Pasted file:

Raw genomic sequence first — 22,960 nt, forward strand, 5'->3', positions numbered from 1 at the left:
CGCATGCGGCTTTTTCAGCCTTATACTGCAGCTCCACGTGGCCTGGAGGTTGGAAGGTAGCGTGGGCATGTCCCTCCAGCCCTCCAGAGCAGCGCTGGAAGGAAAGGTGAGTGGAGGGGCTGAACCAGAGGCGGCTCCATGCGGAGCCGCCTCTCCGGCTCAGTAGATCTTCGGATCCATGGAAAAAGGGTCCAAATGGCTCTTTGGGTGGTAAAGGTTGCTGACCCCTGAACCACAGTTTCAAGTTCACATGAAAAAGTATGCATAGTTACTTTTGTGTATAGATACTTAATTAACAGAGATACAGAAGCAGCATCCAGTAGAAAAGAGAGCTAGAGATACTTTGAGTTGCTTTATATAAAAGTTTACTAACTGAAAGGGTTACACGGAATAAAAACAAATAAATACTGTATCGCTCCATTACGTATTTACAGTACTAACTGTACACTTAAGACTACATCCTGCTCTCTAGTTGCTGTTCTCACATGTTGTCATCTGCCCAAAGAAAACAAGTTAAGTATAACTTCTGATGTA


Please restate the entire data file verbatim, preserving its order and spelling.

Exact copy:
Raw genomic sequence first — 22,960 nt, forward strand, 5'->3', positions numbered from 1 at the left:
CGCATGCGGCTTTTTCAGCCTTATACTGCAGCTCCACGTGGCCTGGAGGTTGGAAGGTAGCGTGGGCATGTCCCTCCAGCCCTCCAGAGCAGCGCTGGAAGGAAAGGTGAGTGGAGGGGCTGAACCAGAGGCGGCTCCATGCGGAGCCGCCTCTCCGGCTCAGTAGATCTTCGGATCCATGGAAAAAGGGTCCAAATGGCTCTTTGGGTGGTAAAGGTTGCTGACCCCTGAACCACAGTTTCAAGTTCACATGAAAAAGTATGCATAGTTACTTTTGTGTATAGATACTTAATTAACAGAGATACAGAAGCAGCATCCAGTAGAAAAGAGAGCTAGAGATACTTTGAGTTGCTTTATATAAAAGTTTACTAACTGAAAGGGTTACACGGAATAAAAACAAATAAATACTGTATCGCTCCATTACGTATTTACAGTACTAACTGTACACTTAAGACTACATCCTGCTCTCTAGTTGCTGTTCTCACATGTTGTCATCTGCCCAAAGAAAACAAGTTAAGTATAACTTCTGATGTA